Tobacconist's stand against rules ends in court
Jack Thomson fought the so-called "Health Nazis" for two years in a bid to remain a loud and proud tobacconist. Now it's landed him in court.
The Wellington man yesterday became the first person convicted of obstructing a smokefree enforcement officer, after hurling verbal abuse and preventing the officer from entering his store.
The name-calling, which included multiple accusations of fascism, was part of Thomson's long-running dispute with health officials over his colourfully decorated Porirua store, as revealed in court documents.
Thomson at one stage became so obstructive that a police escort was required for the health official's final inspection.
In the Porirua District Court yesterday, Thomson pleaded guilty and was convicted and fined $250 for obstructing a smokefree officer. His company, Discount Cigarette Supplies, was fined another $2025 for displaying tobacco advertising.
It is only the second company convicted since controls on tobacco displays were tightened two years ago.
The Ministry of Health claimed that not only did the sign outside the store, "discount cigarette supplies", break the law banning tobacco advertising, but so did many of the posters that covered the walls inside.
Among the offending items were a Tom Scott cartoon of a man holding a cigar and a poster reading "Warning Warning, These cigarettes products are for YOUR smoking pleasure".
Thomson was first approached by Kristen Foley, the head of tobacco control at Regional Public Health, in June 2012, shortly before a law change banning all references to tobacco in store displays.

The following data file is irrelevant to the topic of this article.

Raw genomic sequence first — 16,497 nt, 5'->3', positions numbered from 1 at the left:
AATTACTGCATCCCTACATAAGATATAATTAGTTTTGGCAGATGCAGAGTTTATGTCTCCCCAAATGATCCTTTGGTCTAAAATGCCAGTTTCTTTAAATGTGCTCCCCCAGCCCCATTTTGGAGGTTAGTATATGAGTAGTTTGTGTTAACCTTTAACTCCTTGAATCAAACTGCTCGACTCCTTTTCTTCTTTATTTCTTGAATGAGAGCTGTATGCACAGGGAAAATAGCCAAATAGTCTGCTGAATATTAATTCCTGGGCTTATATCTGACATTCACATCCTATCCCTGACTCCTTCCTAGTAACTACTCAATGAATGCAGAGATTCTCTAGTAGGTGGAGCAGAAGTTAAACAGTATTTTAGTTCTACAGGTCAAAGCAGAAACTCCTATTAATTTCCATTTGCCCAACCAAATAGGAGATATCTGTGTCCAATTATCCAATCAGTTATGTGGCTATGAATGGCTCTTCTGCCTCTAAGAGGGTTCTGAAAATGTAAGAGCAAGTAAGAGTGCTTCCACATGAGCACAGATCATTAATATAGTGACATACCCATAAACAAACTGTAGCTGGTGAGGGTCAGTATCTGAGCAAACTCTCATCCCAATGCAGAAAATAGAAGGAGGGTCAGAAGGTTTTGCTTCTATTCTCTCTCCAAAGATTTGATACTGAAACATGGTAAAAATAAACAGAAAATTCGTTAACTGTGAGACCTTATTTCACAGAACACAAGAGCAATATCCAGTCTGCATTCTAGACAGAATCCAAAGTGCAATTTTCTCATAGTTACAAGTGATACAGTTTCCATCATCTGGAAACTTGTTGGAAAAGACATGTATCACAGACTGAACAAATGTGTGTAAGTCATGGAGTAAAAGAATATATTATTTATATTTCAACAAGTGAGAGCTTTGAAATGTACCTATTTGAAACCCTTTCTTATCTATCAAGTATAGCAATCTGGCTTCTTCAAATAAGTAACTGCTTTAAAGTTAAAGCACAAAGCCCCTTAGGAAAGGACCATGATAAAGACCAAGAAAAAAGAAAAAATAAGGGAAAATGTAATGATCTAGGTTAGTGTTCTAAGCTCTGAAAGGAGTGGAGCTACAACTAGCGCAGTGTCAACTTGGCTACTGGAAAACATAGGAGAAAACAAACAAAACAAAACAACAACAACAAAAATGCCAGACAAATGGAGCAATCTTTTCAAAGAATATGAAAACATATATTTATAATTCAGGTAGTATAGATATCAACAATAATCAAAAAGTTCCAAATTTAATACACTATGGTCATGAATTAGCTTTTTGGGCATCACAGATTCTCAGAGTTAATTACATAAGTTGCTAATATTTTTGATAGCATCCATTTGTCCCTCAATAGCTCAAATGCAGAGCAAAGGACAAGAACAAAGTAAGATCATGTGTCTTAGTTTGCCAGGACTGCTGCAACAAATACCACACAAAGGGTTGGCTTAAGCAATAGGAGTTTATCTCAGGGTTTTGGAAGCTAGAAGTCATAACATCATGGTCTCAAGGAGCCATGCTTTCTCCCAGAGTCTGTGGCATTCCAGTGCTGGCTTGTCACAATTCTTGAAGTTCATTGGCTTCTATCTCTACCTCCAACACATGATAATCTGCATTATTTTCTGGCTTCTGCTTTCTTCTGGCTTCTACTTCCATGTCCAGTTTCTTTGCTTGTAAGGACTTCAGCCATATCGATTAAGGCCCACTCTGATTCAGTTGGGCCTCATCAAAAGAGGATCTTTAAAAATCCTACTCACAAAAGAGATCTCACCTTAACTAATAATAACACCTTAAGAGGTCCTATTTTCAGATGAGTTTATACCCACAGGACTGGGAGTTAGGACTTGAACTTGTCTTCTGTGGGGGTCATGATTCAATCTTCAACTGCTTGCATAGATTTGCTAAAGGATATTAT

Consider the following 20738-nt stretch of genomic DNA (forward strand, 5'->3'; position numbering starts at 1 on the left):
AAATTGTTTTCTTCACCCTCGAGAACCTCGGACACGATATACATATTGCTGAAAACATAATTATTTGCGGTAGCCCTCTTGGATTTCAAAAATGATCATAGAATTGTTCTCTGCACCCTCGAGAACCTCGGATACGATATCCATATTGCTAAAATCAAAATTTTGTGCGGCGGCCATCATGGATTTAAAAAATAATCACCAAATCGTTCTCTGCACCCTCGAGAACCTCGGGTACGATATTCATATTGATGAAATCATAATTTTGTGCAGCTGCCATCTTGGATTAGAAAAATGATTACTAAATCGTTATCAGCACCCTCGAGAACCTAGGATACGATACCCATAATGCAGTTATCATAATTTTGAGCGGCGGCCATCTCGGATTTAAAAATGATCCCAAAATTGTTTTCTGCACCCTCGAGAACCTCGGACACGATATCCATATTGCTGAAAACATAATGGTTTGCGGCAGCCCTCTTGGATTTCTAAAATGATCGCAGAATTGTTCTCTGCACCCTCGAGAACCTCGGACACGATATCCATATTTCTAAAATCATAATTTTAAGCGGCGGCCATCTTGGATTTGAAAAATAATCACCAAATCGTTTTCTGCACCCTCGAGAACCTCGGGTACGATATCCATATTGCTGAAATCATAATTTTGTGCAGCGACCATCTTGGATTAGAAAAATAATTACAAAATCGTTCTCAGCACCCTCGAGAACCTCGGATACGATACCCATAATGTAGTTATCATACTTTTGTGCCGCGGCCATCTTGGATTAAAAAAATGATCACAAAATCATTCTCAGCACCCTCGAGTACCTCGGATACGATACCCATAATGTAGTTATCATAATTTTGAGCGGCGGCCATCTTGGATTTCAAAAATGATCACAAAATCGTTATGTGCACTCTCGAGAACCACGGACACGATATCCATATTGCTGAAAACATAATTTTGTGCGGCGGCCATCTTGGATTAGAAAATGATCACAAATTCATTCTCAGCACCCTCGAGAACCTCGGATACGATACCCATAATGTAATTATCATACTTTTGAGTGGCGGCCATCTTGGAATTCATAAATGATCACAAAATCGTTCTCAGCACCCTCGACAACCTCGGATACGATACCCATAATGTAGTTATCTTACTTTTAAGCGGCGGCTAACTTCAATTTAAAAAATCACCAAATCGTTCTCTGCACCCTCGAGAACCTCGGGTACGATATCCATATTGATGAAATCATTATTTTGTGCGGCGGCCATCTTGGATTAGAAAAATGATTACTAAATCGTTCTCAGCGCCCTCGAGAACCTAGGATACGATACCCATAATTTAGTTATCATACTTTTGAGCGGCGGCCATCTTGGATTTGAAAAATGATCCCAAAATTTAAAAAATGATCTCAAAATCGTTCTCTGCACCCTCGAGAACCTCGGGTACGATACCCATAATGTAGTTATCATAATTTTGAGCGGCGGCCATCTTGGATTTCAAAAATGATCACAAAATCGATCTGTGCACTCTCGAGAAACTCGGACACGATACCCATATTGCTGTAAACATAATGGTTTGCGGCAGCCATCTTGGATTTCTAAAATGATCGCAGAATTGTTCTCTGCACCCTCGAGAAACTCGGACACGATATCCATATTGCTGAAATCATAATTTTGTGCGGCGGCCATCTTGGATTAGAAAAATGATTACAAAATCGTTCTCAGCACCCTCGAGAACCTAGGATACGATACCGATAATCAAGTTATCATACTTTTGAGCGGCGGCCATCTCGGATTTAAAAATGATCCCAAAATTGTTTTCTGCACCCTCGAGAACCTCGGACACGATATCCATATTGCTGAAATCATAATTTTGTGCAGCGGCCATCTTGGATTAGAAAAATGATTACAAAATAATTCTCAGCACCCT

Foley warned him that many of the signs, including the one outside, would soon be illegal, but Thomson replied he would not be making any changes.
After repeated visits from Foley, Thomson eventually blanked out two letters in the word "cigarette" on the front of his shop with stickers. Each sticker read, "This is a banned word".
Speaking in court yesterday, ministry lawyer Jamie Eng said Thomson had shown contempt for the laws intended to reduce the social harm of smoking.
He said the sign, as well as the memorabilia inside, sent a clear signal that tobacco was available for sale. "This is a tobacco retailer thumbing his nose at the regulatory regime."
However, Thomson's lawyer, Noel Sainsbury, said his client had received legal advice that he was within his right to keep the sign, even though this proved incorrect.
While Thomson responded poorly to the enforcement officer, it reflected his belief that he was being treated in a "draconian and officious" way.
"He was offensive in the way he responded and that was stupid. You are going to lose every time."
Judge Bill Hastings said while some of the signs were clearly illegal, others, such as the cartoon, were not.
"It must be possible to reminisce and criticise the act without falling foul of it."
Thomson declined to comment yesterday but has previously said that after spending years in the tobacco industry, he was a strong believer in smokers' rights.
His walls have now been stripped of posters, and "cigarette" painted over on the sign outside.
The Dominion Post